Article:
The New Jersey Election Law Enforcement Commission (ELEC) has released an advisory opinion that limits spending from candidates who are running for both governor and another office simultaneously, advising that coordinated expenditures from a 2024 federal campaign will apply to expenditure limits on a 2025 gubernatorial campaign.
The opinion was issued in response to a request from David Maradie, a Glen Rock resident who claims he plans to run for U.S. Senate in 2024 and governor in 2025. Maradie asked if a Senate campaign can make “unlimited coordinated expenditures … that promote or aid the gubernatorial candidate’s image and likeness without affecting the available matching funds in that gubernatorial campaign.”
Amanda Haines, ELEC’s deputy legal director, wrote that the answer is no.
“The Campaign Act and Commission Regulations do not permit your gubernatorial candidate committee to receive unlimited coordinated expenditures from your Senate committee,” she wrote. “All contributions received by your gubernatorial candidate committee from your Senate committee, including coordinated expenditures, are subject to the contribution limit.”
Maradie’s original request was far broader, asking whether any spending made by his prospective Senate campaign that increases his name recognition would run afoul of matching fund limits. After being prompted by ELEC to make a more specific request, Maradie narrowed his focus to coordinated expenditures from his Senate campaign.
ELEC’s opinion may apply to a number of prospective 2025 gubernatorial candidates, most prominently U.S. Reps. Josh Gottheimer (D-Wyckoff) and Mikie Sherrill (D-Montclair). Both Gottheimer and Sherrill will be running for re-election in 2024; if either of them chooses to run for governor and launches their campaign before the 2024 election cycle is over, their spending will be subject to the limitations ELEC spelled out today.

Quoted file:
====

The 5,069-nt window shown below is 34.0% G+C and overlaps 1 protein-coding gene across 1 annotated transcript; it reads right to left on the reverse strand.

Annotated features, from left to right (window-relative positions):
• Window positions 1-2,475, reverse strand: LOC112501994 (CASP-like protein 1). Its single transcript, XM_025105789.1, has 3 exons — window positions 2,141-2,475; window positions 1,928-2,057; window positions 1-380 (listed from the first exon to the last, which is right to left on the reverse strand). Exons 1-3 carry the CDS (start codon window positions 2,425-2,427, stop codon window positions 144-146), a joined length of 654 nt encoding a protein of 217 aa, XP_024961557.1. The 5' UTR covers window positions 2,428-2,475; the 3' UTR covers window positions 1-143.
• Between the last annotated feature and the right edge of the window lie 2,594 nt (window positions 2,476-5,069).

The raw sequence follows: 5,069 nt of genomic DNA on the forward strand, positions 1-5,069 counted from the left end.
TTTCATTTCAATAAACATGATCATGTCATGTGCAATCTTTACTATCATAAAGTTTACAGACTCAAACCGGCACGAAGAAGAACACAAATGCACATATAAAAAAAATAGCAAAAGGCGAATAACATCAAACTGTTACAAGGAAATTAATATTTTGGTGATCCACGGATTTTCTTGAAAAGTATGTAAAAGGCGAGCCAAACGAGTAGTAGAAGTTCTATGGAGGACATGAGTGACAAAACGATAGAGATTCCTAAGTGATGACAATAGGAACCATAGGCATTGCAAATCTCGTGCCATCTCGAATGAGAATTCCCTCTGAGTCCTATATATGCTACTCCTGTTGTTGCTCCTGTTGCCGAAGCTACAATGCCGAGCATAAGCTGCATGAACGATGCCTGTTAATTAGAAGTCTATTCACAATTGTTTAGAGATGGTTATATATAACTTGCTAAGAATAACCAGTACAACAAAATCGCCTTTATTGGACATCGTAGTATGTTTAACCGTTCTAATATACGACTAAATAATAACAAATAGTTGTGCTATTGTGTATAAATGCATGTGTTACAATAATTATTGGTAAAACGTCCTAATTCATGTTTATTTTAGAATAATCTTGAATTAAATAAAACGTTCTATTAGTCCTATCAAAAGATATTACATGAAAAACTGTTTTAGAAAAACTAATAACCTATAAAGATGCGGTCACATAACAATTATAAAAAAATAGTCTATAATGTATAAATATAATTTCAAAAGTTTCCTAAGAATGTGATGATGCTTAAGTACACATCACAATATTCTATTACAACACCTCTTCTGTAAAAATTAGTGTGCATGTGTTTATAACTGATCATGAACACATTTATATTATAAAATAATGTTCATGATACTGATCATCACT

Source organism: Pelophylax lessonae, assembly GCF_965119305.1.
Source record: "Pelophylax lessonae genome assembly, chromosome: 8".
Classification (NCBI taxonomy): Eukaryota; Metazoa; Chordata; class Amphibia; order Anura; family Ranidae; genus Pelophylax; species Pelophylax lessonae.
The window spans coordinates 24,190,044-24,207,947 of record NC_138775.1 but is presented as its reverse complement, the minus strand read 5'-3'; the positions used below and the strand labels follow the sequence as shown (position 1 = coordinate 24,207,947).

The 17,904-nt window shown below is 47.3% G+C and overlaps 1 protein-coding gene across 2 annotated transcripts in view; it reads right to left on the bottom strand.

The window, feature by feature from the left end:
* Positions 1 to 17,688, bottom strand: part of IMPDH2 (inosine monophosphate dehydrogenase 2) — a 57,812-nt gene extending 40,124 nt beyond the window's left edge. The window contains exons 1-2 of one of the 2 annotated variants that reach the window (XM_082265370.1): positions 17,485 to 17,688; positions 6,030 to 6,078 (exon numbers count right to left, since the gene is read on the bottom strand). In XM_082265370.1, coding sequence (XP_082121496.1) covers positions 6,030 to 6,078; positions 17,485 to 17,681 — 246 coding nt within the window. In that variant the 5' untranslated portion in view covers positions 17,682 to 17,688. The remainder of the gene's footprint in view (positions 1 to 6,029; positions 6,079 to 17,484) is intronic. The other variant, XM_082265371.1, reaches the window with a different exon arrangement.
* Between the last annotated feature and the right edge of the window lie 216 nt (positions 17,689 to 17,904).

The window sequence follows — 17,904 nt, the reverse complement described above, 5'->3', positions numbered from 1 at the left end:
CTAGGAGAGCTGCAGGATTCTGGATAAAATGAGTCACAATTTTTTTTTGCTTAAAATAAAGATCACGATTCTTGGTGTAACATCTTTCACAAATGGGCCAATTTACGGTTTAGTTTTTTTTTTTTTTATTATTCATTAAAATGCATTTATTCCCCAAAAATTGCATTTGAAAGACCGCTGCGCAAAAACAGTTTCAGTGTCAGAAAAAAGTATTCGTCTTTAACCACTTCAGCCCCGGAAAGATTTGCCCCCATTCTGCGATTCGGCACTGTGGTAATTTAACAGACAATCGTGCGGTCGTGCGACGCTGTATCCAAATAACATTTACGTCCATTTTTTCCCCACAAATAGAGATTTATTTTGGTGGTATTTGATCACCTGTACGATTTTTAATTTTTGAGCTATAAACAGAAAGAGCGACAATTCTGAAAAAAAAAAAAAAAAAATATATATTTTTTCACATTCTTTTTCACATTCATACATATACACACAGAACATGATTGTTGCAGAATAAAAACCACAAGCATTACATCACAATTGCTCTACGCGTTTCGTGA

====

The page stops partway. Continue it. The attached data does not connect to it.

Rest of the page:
As for Maradie himself, it’s not likely that he actually intends to run for Senate and governor, despite what he says in his request. Maradie, a “neuromodulation sales representative” at the medical device company Medtronic, has never run for office before – let alone for the two highest offices in the state, simultaneously – and has very little online presence.
But what he does have are connections to Jersey City Mayor Steve Fulop. Fulop’s wife Jaclyn appears to be friends with Maradie and his wife, and Maradie was pictured with Jaclyn Fulop in a 2012 Facebook post.
And Fulop, of course, is running for governor in 2025, making Gottheimer, Sherrill, and other prospective candidates his would-be opponents. Just yesterday, Fulop said in an email to his supporters that the governor’s office is the only one he’s aiming for – another oblique attack on those who might try to run for multiple offices at once.
“There is no fall back position, no hedge, no political seat we are holding onto in case this candidacy doesn’t work out,” he wrote.